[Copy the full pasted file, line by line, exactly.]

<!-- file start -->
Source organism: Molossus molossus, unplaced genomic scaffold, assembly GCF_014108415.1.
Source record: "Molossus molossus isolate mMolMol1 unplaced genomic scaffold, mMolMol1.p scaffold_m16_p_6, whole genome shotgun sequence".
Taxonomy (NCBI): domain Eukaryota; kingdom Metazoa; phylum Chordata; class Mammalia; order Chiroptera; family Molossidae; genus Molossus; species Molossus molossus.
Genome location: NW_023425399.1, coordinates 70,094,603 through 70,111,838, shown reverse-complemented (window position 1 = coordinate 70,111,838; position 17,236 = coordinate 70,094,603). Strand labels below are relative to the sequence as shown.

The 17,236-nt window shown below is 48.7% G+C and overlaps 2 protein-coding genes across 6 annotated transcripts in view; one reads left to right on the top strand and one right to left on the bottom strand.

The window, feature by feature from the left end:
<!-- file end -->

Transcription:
Source organism: Molossus molossus, unplaced genomic scaffold, assembly GCF_014108415.1.
Source record: "Molossus molossus isolate mMolMol1 unplaced genomic scaffold, mMolMol1.p scaffold_m16_p_6, whole genome shotgun sequence".
Taxonomy (NCBI): domain Eukaryota; kingdom Metazoa; phylum Chordata; class Mammalia; order Chiroptera; family Molossidae; genus Molossus; species Molossus molossus.
Genome location: NW_023425399.1, coordinates 70,094,603 through 70,111,838, shown reverse-complemented (window position 1 = coordinate 70,111,838; position 17,236 = coordinate 70,094,603). Strand labels below are relative to the sequence as shown.

The 17,236-nt window shown below is 48.7% G+C and overlaps 2 protein-coding genes across 6 annotated transcripts in view; one reads left to right on the top strand and one right to left on the bottom strand.

The window, feature by feature from the left end: